Hupp discussed that he serves a largely rural area, and “with that, several of those departments train with our emergency management and local volunteer agencies.” For example, during a water rescue, all of the animal control officers are dual trained in water rescue. Additionally, Hupp believes that the primary success from an EMS standpoint is determined by the first EMS providers on the scene. A supervisor is a great asset, but it might take some time for one to arrive on the scene. Thus, he relies on EMS providers who are the first ones to put it in park, to begin triage if able, and work with public safety partners. In the field, some of his principle considerations include:
- Job action sheets. These live in the ambulance and contain a checklist of what to do if there is a mass casualty incident
- Designate assignments accordingly. One person should conduct triage and the other either needs to take command or join a unified command (law enforcement and fire) and request appropriate resources and information.
- Survey the field. Order resources smartly and conduct accurate triage.
By discussing and developing this process beforehand, he and his team can efficiently carry out rescue operations with an actionable plan in hand. Everyone knows their role, and can immediately start conducting the necessary requirements in those first 15 minutes.
3. Escalate and Communicate
At the end of the webinar, the panelists were asked:
“How can effective communication be achieved between command posts and operators in the field, especially when scenarios can change and evolve in a matter of seconds?
The team responded:
When responding to a disaster or incident, oftentimes responders will use either radios or cellphones. For Lieutenant Phibbs, he and his team once discussed how overcrowding cell networks and radio channels had the potential of knocking down network systems. “And then what do you do,” he asked. “It’s going to be critical to work through those different channels so you can get those high-level talks down to your strike team leader and task force leaders.”
The key is empowering, training, and directing your people to make those decisions when they get on scene,” -Brian Hupp, Director of EMS, Maury Regional Medical Center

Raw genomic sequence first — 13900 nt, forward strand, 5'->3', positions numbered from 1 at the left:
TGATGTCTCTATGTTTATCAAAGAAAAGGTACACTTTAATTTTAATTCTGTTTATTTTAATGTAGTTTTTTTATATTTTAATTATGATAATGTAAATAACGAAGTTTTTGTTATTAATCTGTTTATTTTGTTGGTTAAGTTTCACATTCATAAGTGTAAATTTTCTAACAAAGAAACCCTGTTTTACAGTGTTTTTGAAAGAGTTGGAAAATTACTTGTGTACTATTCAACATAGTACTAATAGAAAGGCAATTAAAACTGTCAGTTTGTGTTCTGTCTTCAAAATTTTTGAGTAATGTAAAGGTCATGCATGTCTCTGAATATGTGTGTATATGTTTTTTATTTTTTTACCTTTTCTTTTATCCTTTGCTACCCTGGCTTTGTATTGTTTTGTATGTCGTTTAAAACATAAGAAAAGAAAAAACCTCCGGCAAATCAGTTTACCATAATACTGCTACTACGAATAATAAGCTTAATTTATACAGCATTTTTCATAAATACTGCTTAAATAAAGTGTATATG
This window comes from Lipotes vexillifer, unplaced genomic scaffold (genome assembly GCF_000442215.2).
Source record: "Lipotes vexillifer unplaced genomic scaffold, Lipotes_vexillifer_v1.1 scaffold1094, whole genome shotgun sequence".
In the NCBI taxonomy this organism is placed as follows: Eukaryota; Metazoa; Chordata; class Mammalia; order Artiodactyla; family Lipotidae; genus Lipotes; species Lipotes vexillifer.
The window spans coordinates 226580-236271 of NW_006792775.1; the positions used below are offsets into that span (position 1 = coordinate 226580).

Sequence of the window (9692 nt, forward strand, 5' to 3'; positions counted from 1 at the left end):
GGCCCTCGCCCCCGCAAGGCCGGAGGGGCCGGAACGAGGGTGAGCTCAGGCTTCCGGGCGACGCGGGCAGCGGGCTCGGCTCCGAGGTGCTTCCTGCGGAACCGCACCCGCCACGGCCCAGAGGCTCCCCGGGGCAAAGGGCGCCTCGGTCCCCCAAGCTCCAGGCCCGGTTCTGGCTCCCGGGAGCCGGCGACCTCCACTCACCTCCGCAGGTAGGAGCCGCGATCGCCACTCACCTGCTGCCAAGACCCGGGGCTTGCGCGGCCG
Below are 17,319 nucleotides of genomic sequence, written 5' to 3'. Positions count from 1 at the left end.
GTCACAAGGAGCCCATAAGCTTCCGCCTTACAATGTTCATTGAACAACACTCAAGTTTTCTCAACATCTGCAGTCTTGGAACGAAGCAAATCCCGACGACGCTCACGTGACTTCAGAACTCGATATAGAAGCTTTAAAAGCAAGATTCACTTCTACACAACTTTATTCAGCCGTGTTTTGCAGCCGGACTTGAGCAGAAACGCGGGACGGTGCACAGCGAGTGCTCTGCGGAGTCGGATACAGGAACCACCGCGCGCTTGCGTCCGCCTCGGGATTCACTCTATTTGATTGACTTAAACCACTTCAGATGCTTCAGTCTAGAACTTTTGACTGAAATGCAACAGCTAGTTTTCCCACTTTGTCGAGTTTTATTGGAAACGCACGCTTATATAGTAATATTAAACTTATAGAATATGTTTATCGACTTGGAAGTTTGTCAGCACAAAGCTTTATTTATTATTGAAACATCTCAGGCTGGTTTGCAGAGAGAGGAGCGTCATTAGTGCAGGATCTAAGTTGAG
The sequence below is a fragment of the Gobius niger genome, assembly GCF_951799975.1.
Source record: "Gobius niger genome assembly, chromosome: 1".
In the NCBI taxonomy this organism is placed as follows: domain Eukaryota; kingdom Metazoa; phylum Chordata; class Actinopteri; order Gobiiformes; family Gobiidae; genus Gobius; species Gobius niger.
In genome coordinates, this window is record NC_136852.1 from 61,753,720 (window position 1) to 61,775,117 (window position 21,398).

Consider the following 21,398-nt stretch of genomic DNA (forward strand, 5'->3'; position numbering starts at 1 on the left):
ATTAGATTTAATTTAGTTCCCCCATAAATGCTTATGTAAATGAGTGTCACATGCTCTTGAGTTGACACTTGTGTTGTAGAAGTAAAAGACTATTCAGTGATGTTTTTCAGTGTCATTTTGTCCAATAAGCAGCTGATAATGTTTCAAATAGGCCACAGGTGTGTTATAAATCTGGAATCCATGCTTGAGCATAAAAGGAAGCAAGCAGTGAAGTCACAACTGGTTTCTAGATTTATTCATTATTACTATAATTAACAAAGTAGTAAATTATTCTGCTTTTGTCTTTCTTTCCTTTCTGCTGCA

For any first-responder, communication and situational awareness are of utmost importance and having a pre-established plan that addresses the dynamic nature of an emergency event can greatly improve response effectiveness. Hupp recommended that having a pre-established communications plan is definitely the answer to a scenario like this, as if an incident progresses or escalates in an erratic manner, there is already a plan in place to deal with it.
For officers keen to get on the scene, resource accountability is number one. It’s all about situational awareness. Not only do you need to know where you are, but you need to know where your people are. Supervisors in the field not only need to see what’s going on but also keep an eye on new people coming in. That includes sending messages to bring people in, re-locate them, or update them with new information. That also includes sending messages to personnel telling them not to do something or sending them off the scene. “That’s when you’re going to start thinking about GIS,” Phibbs explains. “Look at the bigger picture.”
4. What about after the first 15 minutes?
While the first 15 minutes after a disaster are the most important, disaster response is often long-term.
For example, McRay referenced Hurricane Florence and how although it was “just a category 1 when it made landfall,” it had huge impacts and resource needs.
“It’s going to be 7 to 10 years before we completely recover from that,” she stated. “You have to be able to look at that long-term continuum.”
McRay discussed the importance of keeping your team engaged and taking advantage of resources to make sure that your people at home are prepared. She believes that when you’re talking about long-term recovery, you’re talking about the long haul.“You’re going to need to be prepared to deal with those long-term recovery operations,” Lieutenant Phibbs added.
“100% accountability is the only standard.” -Anna M. McRay, Assistant Director of Emergency Management, New Hanover County, NC
“If this is going to be a multi-operational period, you’re going to need portajohns, you’re going to need lighting, you’re going to need food, you’re going to need water. Having as many pre-established plans with those contracts beforehand so that you can activate those is going to help,” McRay discussed. “You’re going to treat every incident, no matter how small it is, just as if it’s going to be a presidential declaration.”
No matter how big or small a disaster will be, the panelists ended with this piece of advice: Always plan for that big one, because when it comes, it’ll be easier to gather that data, activate those contracts, and know what people will need.